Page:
Beloved reader, I pray you may use this season of Lent to learn the love, grace, care, compassion, mercy, and forgiveness that the Divine has for us. Selah!
 

Syndicated from Pondering From the Pacific

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Do People Exist in Parallel Universes, and Do They Need Jesus? (Podcast)

Greg talks the sin economy and if sin actually threatens God. Episode 474 Send Questions To: Dan: @thatdankent Email: askgregboyd@gmail.com Twitter: @reKnewOrg The Interview: http://traffic.libsyn.com/askgregboyd/Episode_0474.mp3 Subscribe: iTunes | Stitcher | Google Play | RSS
The post Do People Exist in Parallel Universes, and Do They Need Jesus? (Podcast) appeared first on Greg Boyd - ReKnew.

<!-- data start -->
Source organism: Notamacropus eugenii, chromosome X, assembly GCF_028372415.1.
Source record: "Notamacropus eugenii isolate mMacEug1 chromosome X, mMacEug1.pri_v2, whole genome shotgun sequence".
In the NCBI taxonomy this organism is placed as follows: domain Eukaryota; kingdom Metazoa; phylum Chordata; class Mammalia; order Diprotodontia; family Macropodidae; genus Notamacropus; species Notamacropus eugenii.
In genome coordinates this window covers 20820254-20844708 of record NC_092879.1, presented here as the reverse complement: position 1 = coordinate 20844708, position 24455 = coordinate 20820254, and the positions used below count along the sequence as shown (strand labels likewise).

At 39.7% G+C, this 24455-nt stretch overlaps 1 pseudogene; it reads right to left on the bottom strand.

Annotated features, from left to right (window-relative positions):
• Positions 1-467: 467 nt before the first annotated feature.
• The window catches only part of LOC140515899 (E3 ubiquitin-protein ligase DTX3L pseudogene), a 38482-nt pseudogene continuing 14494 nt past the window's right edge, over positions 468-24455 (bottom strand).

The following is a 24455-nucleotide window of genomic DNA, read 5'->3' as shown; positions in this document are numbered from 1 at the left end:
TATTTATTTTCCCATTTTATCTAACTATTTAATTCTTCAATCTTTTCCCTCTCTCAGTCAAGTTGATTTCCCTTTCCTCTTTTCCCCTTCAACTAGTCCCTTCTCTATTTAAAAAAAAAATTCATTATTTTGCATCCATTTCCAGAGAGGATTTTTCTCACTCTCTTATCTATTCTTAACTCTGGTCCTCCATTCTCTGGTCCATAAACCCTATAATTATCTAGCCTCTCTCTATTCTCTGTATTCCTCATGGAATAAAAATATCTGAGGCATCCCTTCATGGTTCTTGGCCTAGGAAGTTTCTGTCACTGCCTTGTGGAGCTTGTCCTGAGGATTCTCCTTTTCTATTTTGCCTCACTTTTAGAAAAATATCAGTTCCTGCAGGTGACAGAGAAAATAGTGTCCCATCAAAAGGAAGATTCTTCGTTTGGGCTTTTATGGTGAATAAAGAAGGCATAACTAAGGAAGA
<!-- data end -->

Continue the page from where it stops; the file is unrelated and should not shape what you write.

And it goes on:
Syndicated from Greg Boyd – ReKnew

Evangelism – learning from unbelievers

There’s a saying in chess that, if you are in doubt about your next move, choose the move your opponent would like least. I reckon a similar, but opposite, saying might apply to christian evangelism: if you are wanting to evangelise, try to choose the behaviour your friend would most appreciate. A recent study by … Continue reading Evangelism – learning from unbelievers
Syndicated from the Way?

6 Things the Church Fathers Can Teach Us about Spiritual Warfare

Image by Christina Saint Marche via Flickr Unlike our thinking today about the source of good and evil in the world, the early church fathers, including Irenaus, Athenagorus, Origen, and others before Augustine, possessed a warfare worldview. Here are 6 ideas that are common in their writings: The Reality of the ...
The post 6 Things the Church Fathers Can Teach Us about Spiritual Warfare appeared first on Greg Boyd - ReKnew.

Syndicated from Greg Boyd – ReKnew

Oh Boy, I Hope So!